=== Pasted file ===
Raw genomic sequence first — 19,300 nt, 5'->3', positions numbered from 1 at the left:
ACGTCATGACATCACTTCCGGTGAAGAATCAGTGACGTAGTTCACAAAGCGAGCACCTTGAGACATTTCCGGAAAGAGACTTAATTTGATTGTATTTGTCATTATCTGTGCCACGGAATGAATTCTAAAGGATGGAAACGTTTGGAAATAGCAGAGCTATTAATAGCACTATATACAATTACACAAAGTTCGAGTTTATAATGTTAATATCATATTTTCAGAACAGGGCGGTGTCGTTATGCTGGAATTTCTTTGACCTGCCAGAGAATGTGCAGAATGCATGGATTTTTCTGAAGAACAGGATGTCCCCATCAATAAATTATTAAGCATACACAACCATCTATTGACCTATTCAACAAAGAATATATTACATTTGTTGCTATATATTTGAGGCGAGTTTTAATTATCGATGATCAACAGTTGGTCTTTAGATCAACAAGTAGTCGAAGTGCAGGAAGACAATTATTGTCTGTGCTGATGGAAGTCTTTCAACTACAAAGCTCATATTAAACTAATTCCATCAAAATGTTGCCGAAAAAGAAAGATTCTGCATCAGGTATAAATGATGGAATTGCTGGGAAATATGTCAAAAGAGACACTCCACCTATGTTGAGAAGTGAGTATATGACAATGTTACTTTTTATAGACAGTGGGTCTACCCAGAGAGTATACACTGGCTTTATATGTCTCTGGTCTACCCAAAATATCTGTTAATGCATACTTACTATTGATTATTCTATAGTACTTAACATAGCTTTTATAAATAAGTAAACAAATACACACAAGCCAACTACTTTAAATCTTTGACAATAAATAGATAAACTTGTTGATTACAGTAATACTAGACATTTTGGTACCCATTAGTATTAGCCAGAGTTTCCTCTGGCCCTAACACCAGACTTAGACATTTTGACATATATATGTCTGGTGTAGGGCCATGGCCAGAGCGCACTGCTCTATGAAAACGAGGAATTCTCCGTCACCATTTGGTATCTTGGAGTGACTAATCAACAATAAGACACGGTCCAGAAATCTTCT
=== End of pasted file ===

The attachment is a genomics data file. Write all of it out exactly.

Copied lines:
Raw genomic sequence first — 19,300 nt, 5'->3', positions numbered from 1 at the left:
ACGTCATGACATCACTTCCGGTGAAGAATCAGTGACGTAGTTCACAAAGCGAGCACCTTGAGACATTTCCGGAAAGAGACTTAATTTGATTGTATTTGTCATTATCTGTGCCACGGAATGAATTCTAAAGGATGGAAACGTTTGGAAATAGCAGAGCTATTAATAGCACTATATACAATTACACAAAGTTCGAGTTTATAATGTTAATATCATATTTTCAGAACAGGGCGGTGTCGTTATGCTGGAATTTCTTTGACCTGCCAGAGAATGTGCAGAATGCATGGATTTTTCTGAAGAACAGGATGTCCCCATCAATAAATTATTAAGCATACACAACCATCTATTGACCTATTCAACAAAGAATATATTACATTTGTTGCTATATATTTGAGGCGAGTTTTAATTATCGATGATCAACAGTTGGTCTTTAGATCAACAAGTAGTCGAAGTGCAGGAAGACAATTATTGTCTGTGCTGATGGAAGTCTTTCAACTACAAAGCTCATATTAAACTAATTCCATCAAAATGTTGCCGAAAAAGAAAGATTCTGCATCAGGTATAAATGATGGAATTGCTGGGAAATATGTCAAAAGAGACACTCCACCTATGTTGAGAAGTGAGTATATGACAATGTTACTTTTTATAGACAGTGGGTCTACCCAGAGAGTATACACTGGCTTTATATGTCTCTGGTCTACCCAAAATATCTGTTAATGCATACTTACTATTGATTATTCTATAGTACTTAACATAGCTTTTATAAATAAGTAAACAAATACACACAAGCCAACTACTTTAAATCTTTGACAATAAATAGATAAACTTGTTGATTACAGTAATACTAGACATTTTGGTACCCATTAGTATTAGCCAGAGTTTCCTCTGGCCCTAACACCAGACTTAGACATTTTGACATATATATGTCTGGTGTAGGGCCATGGCCAGAGCGCACTGCTCTATGAAAACGAGGAATTCTCCGTCACCATTTGGTATCTTGGAGTGACTAATCAACAATAAGACACGGTCCAGAAATCTTCT